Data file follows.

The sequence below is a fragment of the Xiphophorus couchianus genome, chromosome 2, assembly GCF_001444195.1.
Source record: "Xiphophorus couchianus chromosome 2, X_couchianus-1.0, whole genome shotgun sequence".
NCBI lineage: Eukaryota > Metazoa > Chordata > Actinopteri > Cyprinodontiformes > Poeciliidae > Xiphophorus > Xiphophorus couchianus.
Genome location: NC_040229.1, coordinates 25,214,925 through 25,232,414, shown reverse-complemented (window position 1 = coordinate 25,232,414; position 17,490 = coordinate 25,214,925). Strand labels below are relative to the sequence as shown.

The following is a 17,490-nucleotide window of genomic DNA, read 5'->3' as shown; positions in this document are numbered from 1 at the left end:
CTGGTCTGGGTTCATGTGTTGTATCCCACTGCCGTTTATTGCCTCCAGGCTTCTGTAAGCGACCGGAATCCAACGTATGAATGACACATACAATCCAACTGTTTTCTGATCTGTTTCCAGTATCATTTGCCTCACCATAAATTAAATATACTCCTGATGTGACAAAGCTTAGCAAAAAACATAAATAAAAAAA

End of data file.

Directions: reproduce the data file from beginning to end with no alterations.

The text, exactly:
The sequence below is a fragment of the Xiphophorus couchianus genome, chromosome 2, assembly GCF_001444195.1.
Source record: "Xiphophorus couchianus chromosome 2, X_couchianus-1.0, whole genome shotgun sequence".
NCBI lineage: Eukaryota > Metazoa > Chordata > Actinopteri > Cyprinodontiformes > Poeciliidae > Xiphophorus > Xiphophorus couchianus.
Genome location: NC_040229.1, coordinates 25,214,925 through 25,232,414, shown reverse-complemented (window position 1 = coordinate 25,232,414; position 17,490 = coordinate 25,214,925). Strand labels below are relative to the sequence as shown.

The following is a 17,490-nucleotide window of genomic DNA, read 5'->3' as shown; positions in this document are numbered from 1 at the left end:
CTGGTCTGGGTTCATGTGTTGTATCCCACTGCCGTTTATTGCCTCCAGGCTTCTGTAAGCGACCGGAATCCAACGTATGAATGACACATACAATCCAACTGTTTTCTGATCTGTTTCCAGTATCATTTGCCTCACCATAAATTAAATATACTCCTGATGTGACAAAGCTTAGCAAAAAACATAAATAAAAAAA